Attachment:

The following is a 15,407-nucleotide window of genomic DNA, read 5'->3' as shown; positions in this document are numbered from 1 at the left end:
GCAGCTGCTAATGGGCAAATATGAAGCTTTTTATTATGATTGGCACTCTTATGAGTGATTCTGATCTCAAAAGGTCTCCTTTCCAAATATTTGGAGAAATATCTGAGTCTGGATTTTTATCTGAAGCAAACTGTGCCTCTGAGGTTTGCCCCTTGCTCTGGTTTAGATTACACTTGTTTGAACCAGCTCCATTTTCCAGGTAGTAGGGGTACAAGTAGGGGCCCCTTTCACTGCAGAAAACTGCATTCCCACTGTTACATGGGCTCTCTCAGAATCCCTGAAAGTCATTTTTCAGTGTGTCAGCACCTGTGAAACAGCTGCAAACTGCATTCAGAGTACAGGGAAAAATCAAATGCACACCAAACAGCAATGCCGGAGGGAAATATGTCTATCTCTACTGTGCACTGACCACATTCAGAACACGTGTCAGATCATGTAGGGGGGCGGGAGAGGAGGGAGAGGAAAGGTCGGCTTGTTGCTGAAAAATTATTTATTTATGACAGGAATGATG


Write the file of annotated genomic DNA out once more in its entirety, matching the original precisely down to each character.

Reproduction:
The following is a 15,407-nucleotide window of genomic DNA, read 5'->3' as shown; positions in this document are numbered from 1 at the left end:
GCAGCTGCTAATGGGCAAATATGAAGCTTTTTATTATGATTGGCACTCTTATGAGTGATTCTGATCTCAAAAGGTCTCCTTTCCAAATATTTGGAGAAATATCTGAGTCTGGATTTTTATCTGAAGCAAACTGTGCCTCTGAGGTTTGCCCCTTGCTCTGGTTTAGATTACACTTGTTTGAACCAGCTCCATTTTCCAGGTAGTAGGGGTACAAGTAGGGGCCCCTTTCACTGCAGAAAACTGCATTCCCACTGTTACATGGGCTCTCTCAGAATCCCTGAAAGTCATTTTTCAGTGTGTCAGCACCTGTGAAACAGCTGCAAACTGCATTCAGAGTACAGGGAAAAATCAAATGCACACCAAACAGCAATGCCGGAGGGAAATATGTCTATCTCTACTGTGCACTGACCACATTCAGAACACGTGTCAGATCATGTAGGGGGGCGGGAGAGGAGGGAGAGGAAAGGTCGGCTTGTTGCTGAAAAATTATTTATTTATGACAGGAATGATG